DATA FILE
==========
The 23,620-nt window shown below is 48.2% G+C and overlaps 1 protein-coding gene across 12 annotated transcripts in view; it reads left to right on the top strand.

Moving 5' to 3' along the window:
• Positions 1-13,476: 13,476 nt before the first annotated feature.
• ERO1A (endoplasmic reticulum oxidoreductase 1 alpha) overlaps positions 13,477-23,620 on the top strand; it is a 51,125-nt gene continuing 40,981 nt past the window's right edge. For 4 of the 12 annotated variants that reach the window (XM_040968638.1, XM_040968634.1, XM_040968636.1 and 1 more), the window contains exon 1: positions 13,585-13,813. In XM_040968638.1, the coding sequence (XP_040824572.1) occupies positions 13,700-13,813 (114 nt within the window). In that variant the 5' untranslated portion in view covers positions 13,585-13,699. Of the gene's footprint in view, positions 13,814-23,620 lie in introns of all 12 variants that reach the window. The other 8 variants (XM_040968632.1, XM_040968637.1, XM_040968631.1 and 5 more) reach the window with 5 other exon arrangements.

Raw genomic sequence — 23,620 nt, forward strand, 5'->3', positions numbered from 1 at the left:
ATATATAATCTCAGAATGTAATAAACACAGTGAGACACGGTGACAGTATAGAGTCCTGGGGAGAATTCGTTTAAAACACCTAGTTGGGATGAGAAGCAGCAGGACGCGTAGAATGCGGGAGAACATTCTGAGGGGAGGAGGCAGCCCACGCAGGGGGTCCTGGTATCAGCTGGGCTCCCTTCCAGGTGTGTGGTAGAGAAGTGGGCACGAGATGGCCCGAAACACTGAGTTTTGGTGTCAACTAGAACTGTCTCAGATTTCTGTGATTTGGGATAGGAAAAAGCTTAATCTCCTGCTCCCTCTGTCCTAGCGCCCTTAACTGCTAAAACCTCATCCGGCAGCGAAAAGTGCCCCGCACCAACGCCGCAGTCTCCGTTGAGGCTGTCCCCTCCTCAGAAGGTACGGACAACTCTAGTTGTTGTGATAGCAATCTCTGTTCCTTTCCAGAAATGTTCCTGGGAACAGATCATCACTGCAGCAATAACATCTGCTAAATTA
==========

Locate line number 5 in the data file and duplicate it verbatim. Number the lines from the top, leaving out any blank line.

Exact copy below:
Raw genomic sequence — 23,620 nt, forward strand, 5'->3', positions numbered from 1 at the left: